Jordan Schantz, 31, knows what it’s like to rebuild a life.

Two years ago, Jordan was on life support in the intensive care unit after a heroin overdose caused him to stop breathing for 12 minutes. When he woke, he couldn’t walk, talk or go to the bathroom independently.

“I did not think I would ever walk on my own again,” he says. “Or go to the bathroom or shower on my own. For so long, I had to have people do that for me.”

The accident left him with a traumatic brain injury and put him in a nursing facility for three months. A year of physical, occupational and speech therapy at the hospital gave him enough skills to manage in a wheelchair but still needing significant support.

That’s when he found the Y’s U Can Gym.

The adaptive wellness program at the Eugene Family YMCA is for anyone with mobility restrictions. The class helps participants navigate obstacles, improve sensory perception, gain range of motion and build strength. Coordinator Jenny Adams offers one-on-one training and creates workout plans for participants.

“My skills have increased so much,” he says. “There is no plateau, no limit. I am going to keep improving for the rest of my life.”

When Jordan started coming to the Y regularly, he practiced walking—a lot. He needed a walker and a Y staff member to hold him securely with a gait belt. For nine months, he did laps around the basketball gym—willing his legs to not buckle under him.

“My walking didn’t really improve until I got to the Y,” he says. “That was a huge breakthrough for me and that happened here. I made that breakthrough at the YMCA.”

Jordan’s perseverance and determination are what has boosted his improvement the most. He spends more than an hour three times a week focused on building his skills.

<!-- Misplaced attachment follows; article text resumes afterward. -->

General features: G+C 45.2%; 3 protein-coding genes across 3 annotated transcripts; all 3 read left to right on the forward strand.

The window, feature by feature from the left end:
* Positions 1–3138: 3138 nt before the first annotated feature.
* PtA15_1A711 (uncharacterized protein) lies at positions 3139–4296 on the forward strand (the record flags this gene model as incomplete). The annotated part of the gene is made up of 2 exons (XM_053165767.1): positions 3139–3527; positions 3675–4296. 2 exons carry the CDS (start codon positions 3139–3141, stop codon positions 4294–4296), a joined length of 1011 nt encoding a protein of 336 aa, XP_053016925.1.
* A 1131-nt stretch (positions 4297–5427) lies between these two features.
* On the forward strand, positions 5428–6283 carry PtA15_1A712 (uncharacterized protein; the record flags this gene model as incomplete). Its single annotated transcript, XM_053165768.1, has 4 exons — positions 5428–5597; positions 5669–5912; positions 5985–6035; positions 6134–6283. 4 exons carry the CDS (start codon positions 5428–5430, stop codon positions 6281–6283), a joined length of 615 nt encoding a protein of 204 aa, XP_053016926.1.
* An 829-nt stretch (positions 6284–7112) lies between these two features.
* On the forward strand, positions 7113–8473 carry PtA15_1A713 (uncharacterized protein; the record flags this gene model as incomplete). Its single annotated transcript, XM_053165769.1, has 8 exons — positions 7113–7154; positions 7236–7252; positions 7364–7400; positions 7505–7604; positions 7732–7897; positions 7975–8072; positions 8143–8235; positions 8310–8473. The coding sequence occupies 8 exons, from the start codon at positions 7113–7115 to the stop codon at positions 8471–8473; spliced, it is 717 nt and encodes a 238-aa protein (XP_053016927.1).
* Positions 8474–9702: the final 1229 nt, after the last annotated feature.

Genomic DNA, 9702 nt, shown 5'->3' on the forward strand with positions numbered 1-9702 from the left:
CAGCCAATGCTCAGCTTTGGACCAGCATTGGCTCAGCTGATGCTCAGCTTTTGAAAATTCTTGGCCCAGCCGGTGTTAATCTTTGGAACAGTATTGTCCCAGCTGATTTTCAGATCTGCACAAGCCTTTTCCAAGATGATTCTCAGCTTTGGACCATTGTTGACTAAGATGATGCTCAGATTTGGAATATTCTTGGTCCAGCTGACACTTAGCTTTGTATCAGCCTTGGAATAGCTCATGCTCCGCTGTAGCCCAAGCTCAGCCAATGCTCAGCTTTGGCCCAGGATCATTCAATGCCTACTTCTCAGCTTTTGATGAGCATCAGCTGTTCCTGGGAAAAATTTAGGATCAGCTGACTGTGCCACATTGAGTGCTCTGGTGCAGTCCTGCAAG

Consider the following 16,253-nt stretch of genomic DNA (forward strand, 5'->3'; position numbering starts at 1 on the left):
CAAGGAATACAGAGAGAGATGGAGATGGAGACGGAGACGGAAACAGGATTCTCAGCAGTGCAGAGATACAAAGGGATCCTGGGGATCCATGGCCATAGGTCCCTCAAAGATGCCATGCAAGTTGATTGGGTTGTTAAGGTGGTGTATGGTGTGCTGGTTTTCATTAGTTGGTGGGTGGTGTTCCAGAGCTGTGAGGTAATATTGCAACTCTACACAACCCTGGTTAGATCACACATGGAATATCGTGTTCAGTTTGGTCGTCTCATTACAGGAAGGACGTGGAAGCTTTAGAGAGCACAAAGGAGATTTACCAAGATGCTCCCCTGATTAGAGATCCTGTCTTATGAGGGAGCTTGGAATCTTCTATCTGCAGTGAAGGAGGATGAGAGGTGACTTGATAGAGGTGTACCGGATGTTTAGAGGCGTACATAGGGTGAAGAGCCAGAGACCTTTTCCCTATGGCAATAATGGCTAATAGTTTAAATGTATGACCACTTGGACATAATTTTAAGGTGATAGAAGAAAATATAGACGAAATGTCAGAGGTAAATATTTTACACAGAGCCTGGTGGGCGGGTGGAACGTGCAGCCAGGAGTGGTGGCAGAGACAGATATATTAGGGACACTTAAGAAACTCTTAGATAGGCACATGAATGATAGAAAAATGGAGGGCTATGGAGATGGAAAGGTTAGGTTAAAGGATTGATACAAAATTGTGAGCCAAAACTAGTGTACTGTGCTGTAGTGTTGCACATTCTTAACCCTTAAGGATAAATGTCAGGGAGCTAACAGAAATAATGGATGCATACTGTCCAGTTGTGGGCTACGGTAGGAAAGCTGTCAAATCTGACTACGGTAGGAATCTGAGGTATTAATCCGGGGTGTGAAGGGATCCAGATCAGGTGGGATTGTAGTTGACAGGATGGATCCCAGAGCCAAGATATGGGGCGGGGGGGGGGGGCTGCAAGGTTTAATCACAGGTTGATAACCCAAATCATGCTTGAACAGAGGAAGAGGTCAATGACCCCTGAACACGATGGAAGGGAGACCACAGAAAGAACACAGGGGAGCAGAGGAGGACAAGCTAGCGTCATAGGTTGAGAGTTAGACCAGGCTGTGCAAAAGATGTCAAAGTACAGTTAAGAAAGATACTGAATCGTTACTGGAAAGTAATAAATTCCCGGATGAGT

“It’s all about repetition,” he says. “I’ve had to do these movements over and over again.”

Jordan works out on a stationary bike for more than a half-hour now. He could only bike for a few minutes when he first started—until his legs would buckle and his knees would gravitate toward each other. He couldn’t keep them straight.

The work on the stationary bike means that he can now ride outside on a three-wheeled bike. His new ability has earned him access to a bike group where he has met more people.

It’s those social interactions that have kept Jordan grounded and motivated.

“My exercise regimen is my biggest weapon against depression and anxiety,” he says. “Once I started socializing, I built up my self-esteem and confidence.”

The Y is an integral part of his social connections. Jordan visits with Laura at the Y Welcome Center when he comes in. He chats with Jenny, the U Can Gym coordinator, and other U Can Gym participants.

“I like these interactions because the people are really kind,” Jordan says. “It’s really good for my brain because I spend a lot of time alone. Being at the Y is an outlet for me physically and psychologically.”